Dealing with Contact Dermatitis
By Dr. John Jones
Simplicity Urgent Care
The path to my children’s elementary school leads me and my four little ones through a wooded park with a small bridge that takes us over a little brook. While it looks idyllic, I happened to glance off the path this month and spotted what appeared to be a field of poison ivy.
After much reminding that “leaves of three, let it be,” the kids have kept on the path. However, this experience encouraged me to share with you how to identify, avoid, and deal with a case of poison ivy.
What it looks like: Toxicodendron radicans (poison ivy) grows along stream banks, roadways, fields, and forests. The compound leaf consists of three pointed leaflets, usually two to four inches long, and the middle one often has a longer stalk. The edges — smooth, toothed, or lobed — are glossy and reddish when they emerge in the spring, then become yellow toward the fall. Also, yellowish-green flowers appear in June or July, followed by light-colored berries.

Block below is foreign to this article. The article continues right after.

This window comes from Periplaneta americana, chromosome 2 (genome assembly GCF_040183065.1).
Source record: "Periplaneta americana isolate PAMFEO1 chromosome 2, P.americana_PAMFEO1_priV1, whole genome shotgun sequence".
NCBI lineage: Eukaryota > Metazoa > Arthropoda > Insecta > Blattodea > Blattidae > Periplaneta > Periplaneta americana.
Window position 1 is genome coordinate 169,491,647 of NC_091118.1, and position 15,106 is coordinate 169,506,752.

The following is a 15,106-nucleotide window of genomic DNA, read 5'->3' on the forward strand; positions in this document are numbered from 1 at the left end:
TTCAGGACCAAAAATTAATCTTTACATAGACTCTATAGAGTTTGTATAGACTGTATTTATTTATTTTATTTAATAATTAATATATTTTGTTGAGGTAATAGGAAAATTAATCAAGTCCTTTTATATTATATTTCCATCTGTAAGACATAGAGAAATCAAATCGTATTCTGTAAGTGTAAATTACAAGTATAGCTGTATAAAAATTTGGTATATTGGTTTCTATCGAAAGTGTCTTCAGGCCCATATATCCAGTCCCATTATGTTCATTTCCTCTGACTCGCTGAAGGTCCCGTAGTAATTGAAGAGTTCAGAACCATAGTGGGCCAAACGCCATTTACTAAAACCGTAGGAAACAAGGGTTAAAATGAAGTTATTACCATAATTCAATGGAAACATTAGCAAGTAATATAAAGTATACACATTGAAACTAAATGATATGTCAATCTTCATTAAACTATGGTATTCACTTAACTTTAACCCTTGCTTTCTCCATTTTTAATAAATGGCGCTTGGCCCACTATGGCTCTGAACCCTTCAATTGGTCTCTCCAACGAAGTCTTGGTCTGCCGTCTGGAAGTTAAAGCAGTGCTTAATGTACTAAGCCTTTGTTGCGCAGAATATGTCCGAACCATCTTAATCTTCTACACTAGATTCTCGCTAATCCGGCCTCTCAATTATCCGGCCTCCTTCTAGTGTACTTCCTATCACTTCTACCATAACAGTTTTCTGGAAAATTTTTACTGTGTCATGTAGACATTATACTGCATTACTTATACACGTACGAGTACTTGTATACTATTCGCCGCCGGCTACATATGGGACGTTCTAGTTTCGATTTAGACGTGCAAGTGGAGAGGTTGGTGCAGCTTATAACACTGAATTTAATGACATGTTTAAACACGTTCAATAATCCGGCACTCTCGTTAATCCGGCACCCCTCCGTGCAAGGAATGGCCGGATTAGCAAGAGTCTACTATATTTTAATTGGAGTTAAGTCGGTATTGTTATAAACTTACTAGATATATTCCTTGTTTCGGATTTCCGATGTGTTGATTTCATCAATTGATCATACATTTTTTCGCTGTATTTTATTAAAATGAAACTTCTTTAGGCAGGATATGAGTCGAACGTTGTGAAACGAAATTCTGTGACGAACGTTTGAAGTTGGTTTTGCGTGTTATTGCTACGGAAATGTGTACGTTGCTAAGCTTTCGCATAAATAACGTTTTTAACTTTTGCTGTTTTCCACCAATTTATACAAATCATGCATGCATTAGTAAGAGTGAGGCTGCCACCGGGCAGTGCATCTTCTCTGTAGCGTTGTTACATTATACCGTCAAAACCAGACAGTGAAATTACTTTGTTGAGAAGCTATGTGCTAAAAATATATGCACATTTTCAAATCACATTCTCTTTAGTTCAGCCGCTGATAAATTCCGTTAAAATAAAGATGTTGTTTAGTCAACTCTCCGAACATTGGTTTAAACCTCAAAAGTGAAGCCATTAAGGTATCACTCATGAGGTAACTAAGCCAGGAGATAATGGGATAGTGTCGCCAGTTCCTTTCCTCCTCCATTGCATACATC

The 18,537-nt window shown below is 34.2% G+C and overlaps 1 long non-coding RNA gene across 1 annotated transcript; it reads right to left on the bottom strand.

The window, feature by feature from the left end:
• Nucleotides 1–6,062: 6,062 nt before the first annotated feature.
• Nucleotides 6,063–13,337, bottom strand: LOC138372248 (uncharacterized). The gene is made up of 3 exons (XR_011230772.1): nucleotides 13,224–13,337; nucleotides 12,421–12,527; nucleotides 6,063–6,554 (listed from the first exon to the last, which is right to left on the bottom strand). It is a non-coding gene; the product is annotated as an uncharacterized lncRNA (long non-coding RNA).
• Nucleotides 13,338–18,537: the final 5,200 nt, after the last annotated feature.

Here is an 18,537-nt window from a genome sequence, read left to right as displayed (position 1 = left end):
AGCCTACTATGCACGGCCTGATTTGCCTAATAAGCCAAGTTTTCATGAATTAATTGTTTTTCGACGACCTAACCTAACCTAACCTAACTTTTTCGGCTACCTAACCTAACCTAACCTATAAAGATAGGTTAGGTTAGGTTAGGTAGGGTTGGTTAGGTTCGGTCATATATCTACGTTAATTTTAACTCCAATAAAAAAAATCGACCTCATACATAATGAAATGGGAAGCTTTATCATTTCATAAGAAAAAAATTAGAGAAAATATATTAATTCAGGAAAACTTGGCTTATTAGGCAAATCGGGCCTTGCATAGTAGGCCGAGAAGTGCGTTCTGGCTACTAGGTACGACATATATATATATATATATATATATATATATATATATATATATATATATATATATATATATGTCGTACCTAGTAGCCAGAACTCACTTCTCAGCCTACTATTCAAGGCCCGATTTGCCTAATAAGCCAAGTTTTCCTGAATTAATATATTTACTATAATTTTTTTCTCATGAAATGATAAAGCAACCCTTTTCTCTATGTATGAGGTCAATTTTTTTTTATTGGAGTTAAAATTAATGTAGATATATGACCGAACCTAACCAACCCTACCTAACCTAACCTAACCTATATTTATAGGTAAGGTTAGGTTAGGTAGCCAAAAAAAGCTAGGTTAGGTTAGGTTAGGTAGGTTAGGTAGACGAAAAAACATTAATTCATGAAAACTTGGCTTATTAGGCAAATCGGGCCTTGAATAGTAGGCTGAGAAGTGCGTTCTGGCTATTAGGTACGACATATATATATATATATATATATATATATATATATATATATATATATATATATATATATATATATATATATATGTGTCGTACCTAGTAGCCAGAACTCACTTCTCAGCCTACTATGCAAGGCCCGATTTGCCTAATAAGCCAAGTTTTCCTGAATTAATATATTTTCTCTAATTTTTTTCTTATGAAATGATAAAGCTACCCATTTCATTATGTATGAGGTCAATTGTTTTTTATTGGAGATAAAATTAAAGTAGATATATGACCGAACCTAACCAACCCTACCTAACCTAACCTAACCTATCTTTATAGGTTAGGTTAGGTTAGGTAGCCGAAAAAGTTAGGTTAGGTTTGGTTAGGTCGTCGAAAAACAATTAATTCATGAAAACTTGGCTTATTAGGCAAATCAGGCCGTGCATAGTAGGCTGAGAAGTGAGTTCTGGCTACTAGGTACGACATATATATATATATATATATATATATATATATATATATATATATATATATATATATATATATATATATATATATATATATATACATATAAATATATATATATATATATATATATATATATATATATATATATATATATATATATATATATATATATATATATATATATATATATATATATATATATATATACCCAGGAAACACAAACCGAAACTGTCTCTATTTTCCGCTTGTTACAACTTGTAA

What you need to know: Poison ivy and poison oak are in the cashew family and are actually not made of ivy or oak. While direct contact with the plant itself is the most common method of exposure, you can also get the rash from indirect contact — such as by touching clothing, shoes, or pets that have been in contact with the plant’s resin, called urushiol, which is widely distributed throughout the leaves, stems, and roots. For those who are very sensitive, simply being downwind of burning poison ivy can cause a reaction, including inflammation of the lungs.
For what do to if you are exposed, check our tips (right).
Source: Fairfax County Goverment